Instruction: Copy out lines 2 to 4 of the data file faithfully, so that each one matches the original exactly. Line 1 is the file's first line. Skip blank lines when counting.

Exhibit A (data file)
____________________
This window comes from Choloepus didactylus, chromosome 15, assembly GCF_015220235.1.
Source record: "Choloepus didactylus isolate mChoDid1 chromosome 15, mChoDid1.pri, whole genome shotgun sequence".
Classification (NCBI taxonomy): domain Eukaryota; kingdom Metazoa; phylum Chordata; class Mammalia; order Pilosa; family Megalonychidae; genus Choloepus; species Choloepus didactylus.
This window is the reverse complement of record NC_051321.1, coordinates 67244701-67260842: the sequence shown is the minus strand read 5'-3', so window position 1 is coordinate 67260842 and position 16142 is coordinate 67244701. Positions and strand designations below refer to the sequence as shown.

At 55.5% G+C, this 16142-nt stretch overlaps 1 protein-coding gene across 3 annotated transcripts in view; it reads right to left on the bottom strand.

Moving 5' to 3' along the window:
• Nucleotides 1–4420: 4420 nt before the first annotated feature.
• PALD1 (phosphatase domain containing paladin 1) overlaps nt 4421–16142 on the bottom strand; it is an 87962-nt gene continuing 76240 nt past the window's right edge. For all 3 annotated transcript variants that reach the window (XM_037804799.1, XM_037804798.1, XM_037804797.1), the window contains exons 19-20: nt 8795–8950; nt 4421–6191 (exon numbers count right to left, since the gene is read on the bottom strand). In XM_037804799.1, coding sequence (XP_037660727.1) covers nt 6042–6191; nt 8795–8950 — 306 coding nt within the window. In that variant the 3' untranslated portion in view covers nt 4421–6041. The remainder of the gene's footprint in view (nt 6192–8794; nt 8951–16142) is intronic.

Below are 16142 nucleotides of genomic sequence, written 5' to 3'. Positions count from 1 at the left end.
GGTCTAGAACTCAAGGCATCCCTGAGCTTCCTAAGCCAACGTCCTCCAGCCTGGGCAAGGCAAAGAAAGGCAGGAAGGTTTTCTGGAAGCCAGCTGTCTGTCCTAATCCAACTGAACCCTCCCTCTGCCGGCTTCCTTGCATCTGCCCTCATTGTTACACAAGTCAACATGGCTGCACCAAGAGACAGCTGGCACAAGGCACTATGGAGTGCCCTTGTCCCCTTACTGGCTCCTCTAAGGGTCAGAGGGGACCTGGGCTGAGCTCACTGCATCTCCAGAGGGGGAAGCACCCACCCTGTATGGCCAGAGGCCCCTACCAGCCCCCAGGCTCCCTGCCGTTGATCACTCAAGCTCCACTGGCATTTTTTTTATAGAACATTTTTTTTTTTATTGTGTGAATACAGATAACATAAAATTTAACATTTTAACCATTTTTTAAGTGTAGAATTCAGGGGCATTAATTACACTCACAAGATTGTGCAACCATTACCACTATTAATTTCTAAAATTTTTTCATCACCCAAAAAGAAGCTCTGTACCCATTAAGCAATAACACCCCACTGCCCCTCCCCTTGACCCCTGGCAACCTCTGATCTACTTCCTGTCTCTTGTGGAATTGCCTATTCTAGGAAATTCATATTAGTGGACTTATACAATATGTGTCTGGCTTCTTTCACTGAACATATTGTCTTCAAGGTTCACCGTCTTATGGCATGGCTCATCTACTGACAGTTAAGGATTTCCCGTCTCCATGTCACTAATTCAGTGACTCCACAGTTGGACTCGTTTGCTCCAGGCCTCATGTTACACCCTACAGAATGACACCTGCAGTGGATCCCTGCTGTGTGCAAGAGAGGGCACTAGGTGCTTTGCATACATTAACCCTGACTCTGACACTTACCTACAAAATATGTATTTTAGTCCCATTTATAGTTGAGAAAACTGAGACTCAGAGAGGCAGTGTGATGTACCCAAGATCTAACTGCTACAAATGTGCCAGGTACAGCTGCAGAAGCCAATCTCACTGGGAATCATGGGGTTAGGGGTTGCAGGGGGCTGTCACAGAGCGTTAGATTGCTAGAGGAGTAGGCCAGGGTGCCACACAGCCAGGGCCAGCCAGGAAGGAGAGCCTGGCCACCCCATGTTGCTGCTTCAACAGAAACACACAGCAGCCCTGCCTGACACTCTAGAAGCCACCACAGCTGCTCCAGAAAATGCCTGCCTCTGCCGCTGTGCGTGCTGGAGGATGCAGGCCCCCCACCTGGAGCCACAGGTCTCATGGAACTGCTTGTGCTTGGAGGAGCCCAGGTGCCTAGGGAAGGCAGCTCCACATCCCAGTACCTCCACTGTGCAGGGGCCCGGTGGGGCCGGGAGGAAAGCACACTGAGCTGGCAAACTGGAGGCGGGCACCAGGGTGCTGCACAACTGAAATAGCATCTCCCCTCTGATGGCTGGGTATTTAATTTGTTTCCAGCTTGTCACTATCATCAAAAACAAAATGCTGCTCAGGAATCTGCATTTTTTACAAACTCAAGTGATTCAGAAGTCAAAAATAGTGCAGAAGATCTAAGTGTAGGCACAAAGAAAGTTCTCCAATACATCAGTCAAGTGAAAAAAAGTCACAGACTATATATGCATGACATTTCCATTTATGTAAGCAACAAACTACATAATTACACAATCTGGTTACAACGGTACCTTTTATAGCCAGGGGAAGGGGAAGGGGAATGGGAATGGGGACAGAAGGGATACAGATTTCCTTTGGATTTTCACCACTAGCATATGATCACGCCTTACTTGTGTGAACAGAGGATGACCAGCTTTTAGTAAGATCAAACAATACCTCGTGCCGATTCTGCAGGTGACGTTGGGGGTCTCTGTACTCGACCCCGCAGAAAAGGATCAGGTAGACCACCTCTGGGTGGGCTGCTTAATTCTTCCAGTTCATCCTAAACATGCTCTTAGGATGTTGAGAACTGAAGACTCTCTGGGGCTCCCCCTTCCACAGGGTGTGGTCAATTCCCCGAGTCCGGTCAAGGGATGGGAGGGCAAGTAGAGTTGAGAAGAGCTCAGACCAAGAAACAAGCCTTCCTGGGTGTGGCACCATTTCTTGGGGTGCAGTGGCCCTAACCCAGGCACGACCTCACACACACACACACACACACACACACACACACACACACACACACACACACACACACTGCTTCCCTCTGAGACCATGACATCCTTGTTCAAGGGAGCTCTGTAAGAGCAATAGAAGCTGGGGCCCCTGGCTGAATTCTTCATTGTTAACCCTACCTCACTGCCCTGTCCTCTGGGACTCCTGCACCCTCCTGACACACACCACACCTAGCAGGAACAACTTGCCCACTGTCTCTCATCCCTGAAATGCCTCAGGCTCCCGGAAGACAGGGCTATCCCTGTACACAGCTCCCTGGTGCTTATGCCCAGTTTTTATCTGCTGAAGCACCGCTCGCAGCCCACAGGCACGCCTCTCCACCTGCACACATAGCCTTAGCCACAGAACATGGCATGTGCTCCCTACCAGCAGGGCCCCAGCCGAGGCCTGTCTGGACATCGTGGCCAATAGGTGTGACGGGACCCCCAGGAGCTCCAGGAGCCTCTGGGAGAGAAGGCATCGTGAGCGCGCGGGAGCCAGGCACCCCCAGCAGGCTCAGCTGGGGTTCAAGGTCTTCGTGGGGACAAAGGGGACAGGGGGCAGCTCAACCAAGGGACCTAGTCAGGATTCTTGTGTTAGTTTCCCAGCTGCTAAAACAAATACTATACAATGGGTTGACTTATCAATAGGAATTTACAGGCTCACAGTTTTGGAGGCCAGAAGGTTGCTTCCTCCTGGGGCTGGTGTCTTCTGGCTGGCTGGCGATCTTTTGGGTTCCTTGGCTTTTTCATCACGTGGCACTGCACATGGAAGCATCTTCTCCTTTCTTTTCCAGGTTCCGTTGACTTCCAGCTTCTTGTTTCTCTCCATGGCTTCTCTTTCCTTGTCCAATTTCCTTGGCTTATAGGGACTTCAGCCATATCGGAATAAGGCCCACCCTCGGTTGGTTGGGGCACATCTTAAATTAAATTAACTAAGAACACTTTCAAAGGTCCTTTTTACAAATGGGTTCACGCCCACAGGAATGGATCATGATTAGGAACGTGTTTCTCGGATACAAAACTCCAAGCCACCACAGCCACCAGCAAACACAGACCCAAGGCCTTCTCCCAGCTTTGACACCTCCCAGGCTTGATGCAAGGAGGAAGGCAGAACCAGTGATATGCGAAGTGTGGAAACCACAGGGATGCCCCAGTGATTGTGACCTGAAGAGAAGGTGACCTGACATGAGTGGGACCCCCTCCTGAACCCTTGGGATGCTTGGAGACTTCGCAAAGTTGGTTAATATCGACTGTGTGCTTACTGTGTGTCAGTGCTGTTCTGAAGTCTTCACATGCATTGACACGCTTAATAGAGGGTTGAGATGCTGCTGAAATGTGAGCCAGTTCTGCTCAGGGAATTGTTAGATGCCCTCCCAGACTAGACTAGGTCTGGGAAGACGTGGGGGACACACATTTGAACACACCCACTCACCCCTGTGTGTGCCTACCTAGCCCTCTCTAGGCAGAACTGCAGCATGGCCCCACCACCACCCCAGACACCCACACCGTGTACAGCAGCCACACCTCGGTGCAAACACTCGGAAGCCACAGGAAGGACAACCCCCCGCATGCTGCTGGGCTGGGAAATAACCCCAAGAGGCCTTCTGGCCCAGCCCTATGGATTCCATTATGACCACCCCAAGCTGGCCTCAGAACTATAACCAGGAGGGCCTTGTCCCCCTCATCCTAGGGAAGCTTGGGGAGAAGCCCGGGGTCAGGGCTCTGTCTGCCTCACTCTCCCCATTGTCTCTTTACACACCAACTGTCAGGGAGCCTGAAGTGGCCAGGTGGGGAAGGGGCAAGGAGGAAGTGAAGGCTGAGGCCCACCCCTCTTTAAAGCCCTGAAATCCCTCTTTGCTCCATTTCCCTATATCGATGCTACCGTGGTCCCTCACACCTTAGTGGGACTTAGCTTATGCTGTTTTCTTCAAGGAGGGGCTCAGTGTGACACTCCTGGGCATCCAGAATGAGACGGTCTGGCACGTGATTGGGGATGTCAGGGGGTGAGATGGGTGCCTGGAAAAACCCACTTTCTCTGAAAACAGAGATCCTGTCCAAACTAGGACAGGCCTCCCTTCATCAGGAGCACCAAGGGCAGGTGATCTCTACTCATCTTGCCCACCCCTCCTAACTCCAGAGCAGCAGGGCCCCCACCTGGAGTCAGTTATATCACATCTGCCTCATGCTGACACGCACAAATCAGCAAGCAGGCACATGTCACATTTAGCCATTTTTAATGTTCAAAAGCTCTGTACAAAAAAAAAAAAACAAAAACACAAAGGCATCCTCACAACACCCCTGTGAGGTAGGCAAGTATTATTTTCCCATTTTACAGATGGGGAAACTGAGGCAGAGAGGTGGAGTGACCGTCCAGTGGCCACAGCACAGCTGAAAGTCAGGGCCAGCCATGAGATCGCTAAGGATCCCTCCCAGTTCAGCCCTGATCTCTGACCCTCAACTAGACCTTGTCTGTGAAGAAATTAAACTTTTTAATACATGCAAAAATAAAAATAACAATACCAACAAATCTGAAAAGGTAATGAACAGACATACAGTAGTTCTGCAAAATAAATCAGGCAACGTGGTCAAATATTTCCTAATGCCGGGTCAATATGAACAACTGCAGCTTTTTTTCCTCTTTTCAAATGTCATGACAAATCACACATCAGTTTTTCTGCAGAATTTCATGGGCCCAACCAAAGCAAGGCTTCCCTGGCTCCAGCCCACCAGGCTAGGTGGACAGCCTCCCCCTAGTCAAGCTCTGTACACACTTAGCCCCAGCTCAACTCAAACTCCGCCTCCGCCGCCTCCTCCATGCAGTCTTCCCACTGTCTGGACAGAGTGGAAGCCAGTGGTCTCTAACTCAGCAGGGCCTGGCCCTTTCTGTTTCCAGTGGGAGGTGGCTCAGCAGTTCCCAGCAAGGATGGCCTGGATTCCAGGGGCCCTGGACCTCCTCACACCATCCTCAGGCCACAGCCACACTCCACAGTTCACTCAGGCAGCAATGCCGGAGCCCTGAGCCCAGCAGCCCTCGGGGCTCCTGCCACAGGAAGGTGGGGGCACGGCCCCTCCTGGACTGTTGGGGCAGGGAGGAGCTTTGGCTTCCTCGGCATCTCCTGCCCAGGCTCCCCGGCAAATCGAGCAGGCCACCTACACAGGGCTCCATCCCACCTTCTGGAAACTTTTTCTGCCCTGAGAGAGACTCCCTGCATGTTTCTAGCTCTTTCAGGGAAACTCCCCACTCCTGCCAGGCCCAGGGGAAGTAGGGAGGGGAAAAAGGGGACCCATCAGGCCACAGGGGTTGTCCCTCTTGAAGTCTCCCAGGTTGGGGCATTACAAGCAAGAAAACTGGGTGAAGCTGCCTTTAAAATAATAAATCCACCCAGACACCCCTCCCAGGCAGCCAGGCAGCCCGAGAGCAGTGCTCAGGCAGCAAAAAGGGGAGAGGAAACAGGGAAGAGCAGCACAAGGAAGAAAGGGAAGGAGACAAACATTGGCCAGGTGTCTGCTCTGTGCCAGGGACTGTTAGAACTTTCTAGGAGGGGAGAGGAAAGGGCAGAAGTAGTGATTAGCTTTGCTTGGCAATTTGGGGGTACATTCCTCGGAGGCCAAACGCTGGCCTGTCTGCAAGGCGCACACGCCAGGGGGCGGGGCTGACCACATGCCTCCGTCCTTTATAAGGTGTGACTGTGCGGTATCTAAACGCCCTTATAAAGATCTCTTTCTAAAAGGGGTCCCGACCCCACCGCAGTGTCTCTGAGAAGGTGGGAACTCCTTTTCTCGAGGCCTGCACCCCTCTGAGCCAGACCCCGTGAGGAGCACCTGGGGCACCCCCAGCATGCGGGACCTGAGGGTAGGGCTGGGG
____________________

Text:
Source record: "Choloepus didactylus isolate mChoDid1 chromosome 15, mChoDid1.pri, whole genome shotgun sequence".
Classification (NCBI taxonomy): domain Eukaryota; kingdom Metazoa; phylum Chordata; class Mammalia; order Pilosa; family Megalonychidae; genus Choloepus; species Choloepus didactylus.
This window is the reverse complement of record NC_051321.1, coordinates 67244701-67260842: the sequence shown is the minus strand read 5'-3', so window position 1 is coordinate 67260842 and position 16142 is coordinate 67244701. Positions and strand designations below refer to the sequence as shown.